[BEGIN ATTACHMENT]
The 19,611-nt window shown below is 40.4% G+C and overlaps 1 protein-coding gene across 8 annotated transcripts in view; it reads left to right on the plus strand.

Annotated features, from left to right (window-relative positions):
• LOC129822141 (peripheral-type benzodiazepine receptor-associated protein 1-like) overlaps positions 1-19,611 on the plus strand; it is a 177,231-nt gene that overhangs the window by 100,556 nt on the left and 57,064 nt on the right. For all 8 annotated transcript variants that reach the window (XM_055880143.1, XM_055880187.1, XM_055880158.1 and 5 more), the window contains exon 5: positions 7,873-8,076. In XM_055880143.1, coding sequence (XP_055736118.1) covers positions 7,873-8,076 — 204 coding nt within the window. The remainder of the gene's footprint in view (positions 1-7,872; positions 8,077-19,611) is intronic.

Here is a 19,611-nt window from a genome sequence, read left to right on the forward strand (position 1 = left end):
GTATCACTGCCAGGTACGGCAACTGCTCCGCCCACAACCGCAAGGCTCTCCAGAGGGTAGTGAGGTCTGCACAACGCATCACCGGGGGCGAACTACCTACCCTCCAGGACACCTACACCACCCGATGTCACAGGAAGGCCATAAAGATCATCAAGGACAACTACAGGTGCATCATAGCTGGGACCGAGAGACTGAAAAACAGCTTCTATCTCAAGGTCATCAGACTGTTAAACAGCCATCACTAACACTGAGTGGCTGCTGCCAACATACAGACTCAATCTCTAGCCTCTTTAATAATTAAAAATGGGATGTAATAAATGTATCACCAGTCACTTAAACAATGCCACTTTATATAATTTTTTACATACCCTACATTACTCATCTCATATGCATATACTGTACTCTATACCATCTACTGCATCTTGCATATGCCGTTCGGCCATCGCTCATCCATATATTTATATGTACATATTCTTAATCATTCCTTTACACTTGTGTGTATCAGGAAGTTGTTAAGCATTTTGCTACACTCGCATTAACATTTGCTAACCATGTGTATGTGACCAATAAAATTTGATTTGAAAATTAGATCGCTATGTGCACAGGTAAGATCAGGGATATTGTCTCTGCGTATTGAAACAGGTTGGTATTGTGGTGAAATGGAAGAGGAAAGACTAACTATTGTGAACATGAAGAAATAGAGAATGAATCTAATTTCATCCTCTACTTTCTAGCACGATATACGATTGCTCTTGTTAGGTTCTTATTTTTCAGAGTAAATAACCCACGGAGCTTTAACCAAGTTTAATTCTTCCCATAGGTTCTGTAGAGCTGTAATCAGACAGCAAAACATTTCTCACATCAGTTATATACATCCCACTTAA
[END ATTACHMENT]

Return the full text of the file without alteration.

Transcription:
The 19,611-nt window shown below is 40.4% G+C and overlaps 1 protein-coding gene across 8 annotated transcripts in view; it reads left to right on the plus strand.

Annotated features, from left to right (window-relative positions):
• LOC129822141 (peripheral-type benzodiazepine receptor-associated protein 1-like) overlaps positions 1-19,611 on the plus strand; it is a 177,231-nt gene that overhangs the window by 100,556 nt on the left and 57,064 nt on the right. For all 8 annotated transcript variants that reach the window (XM_055880143.1, XM_055880187.1, XM_055880158.1 and 5 more), the window contains exon 5: positions 7,873-8,076. In XM_055880143.1, coding sequence (XP_055736118.1) covers positions 7,873-8,076 — 204 coding nt within the window. The remainder of the gene's footprint in view (positions 1-7,872; positions 8,077-19,611) is intronic.

Here is a 19,611-nt window from a genome sequence, read left to right on the forward strand (position 1 = left end):
GTATCACTGCCAGGTACGGCAACTGCTCCGCCCACAACCGCAAGGCTCTCCAGAGGGTAGTGAGGTCTGCACAACGCATCACCGGGGGCGAACTACCTACCCTCCAGGACACCTACACCACCCGATGTCACAGGAAGGCCATAAAGATCATCAAGGACAACTACAGGTGCATCATAGCTGGGACCGAGAGACTGAAAAACAGCTTCTATCTCAAGGTCATCAGACTGTTAAACAGCCATCACTAACACTGAGTGGCTGCTGCCAACATACAGACTCAATCTCTAGCCTCTTTAATAATTAAAAATGGGATGTAATAAATGTATCACCAGTCACTTAAACAATGCCACTTTATATAATTTTTTACATACCCTACATTACTCATCTCATATGCATATACTGTACTCTATACCATCTACTGCATCTTGCATATGCCGTTCGGCCATCGCTCATCCATATATTTATATGTACATATTCTTAATCATTCCTTTACACTTGTGTGTATCAGGAAGTTGTTAAGCATTTTGCTACACTCGCATTAACATTTGCTAACCATGTGTATGTGACCAATAAAATTTGATTTGAAAATTAGATCGCTATGTGCACAGGTAAGATCAGGGATATTGTCTCTGCGTATTGAAACAGGTTGGTATTGTGGTGAAATGGAAGAGGAAAGACTAACTATTGTGAACATGAAGAAATAGAGAATGAATCTAATTTCATCCTCTACTTTCTAGCACGATATACGATTGCTCTTGTTAGGTTCTTATTTTTCAGAGTAAATAACCCACGGAGCTTTAACCAAGTTTAATTCTTCCCATAGGTTCTGTAGAGCTGTAATCAGACAGCAAAACATTTCTCACATCAGTTATATACATCCCACTTAA